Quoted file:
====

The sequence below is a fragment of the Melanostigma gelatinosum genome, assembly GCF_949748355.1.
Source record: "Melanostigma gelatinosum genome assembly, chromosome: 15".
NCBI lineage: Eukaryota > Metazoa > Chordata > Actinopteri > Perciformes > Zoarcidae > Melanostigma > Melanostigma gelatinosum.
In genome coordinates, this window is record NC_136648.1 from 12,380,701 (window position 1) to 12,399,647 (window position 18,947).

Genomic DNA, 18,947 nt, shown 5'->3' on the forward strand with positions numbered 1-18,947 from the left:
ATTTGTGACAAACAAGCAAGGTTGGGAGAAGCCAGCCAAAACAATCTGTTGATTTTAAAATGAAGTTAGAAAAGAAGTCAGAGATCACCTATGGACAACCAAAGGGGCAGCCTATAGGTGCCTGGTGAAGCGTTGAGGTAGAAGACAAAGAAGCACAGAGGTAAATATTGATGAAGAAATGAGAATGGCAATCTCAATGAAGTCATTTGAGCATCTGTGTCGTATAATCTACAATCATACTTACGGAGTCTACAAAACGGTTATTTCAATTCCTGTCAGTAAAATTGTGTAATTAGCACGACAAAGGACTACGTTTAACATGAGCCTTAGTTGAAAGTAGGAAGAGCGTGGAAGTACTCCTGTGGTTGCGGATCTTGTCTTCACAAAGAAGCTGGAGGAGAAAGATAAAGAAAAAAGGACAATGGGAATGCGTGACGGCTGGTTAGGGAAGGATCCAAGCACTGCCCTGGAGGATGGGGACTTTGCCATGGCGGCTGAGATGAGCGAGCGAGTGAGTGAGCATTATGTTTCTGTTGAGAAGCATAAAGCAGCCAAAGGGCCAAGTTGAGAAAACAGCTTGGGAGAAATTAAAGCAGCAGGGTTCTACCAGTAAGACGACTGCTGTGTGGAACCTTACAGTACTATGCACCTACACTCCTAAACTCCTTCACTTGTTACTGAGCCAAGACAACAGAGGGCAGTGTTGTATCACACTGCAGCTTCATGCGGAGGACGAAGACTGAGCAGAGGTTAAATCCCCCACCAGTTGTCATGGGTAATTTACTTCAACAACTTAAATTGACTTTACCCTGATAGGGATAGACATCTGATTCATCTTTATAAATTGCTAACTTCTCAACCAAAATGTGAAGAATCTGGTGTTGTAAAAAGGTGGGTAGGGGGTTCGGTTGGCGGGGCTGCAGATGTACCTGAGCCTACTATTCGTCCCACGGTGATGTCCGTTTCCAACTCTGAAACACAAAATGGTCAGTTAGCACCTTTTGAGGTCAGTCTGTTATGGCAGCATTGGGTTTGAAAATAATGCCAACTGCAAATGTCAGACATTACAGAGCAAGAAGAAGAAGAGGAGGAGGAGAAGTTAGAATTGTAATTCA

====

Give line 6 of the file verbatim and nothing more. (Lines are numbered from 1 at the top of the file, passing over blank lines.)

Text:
ATTTGTGACAAACAAGCAAGGTTGGGAGAAGCCAGCCAAAACAATCTGTTGATTTTAAAATGAAGTTAGAAAAGAAGTCAGAGATCACCTATGGACAACCAAAGGGGCAGCCTATAGGTGCCTGGTGAAGCGTTGAGGTAGAAGACAAAGAAGCACAGAGGTAAATATTGATGAAGAAATGAGAATGGCAATCTCAATGAAGTCATTTGAGCATCTGTGTCGTATAATCTACAATCATACTTACGGAGTCTACAAAACGGTTATTTCAATTCCTGTCAGTAAAATTGTGTAATTAGCACGACAAAGGACTACGTTTAACATGAGCCTTAGTTGAAAGTAGGAAGAGCGTGGAAGTACTCCTGTGGTTGCGGATCTTGTCTTCACAAAGAAGCTGGAGGAGAAAGATAAAGAAAAAAGGACAATGGGAATGCGTGACGGCTGGTTAGGGAAGGATCCAAGCACTGCCCTGGAGGATGGGGACTTTGCCATGGCGGCTGAGATGAGCGAGCGAGTGAGTGAGCATTATGTTTCTGTTGAGAAGCATAAAGCAGCCAAAGGGCCAAGTTGAGAAAACAGCTTGGGAGAAATTAAAGCAGCAGGGTTCTACCAGTAAGACGACTGCTGTGTGGAACCTTACAGTACTATGCACCTACACTCCTAAACTCCTTCACTTGTTACTGAGCCAAGACAACAGAGGGCAGTGTTGTATCACACTGCAGCTTCATGCGGAGGACGAAGACTGAGCAGAGGTTAAATCCCCCACCAGTTGTCATGGGTAATTTACTTCAACAACTTAAATTGACTTTACCCTGATAGGGATAGACATCTGATTCATCTTTATAAATTGCTAACTTCTCAACCAAAATGTGAAGAATCTGGTGTTGTAAAAAGGTGGGTAGGGGGTTCGGTTGGCGGGGCTGCAGATGTACCTGAGCCTACTATTCGTCCCACGGTGATGTCCGTTTCCAACTCTGAAACACAAAATGGTCAGTTAGCACCTTTTGAGGTCAGTCTGTTATGGCAGCATTGGGTTTGAAAATAATGCCAACTGCAAATGTCAGACATTACAGAGCAAGAAGAAGAAGAGGAGGAGGAGAAGTTAGAATTGTAATTCA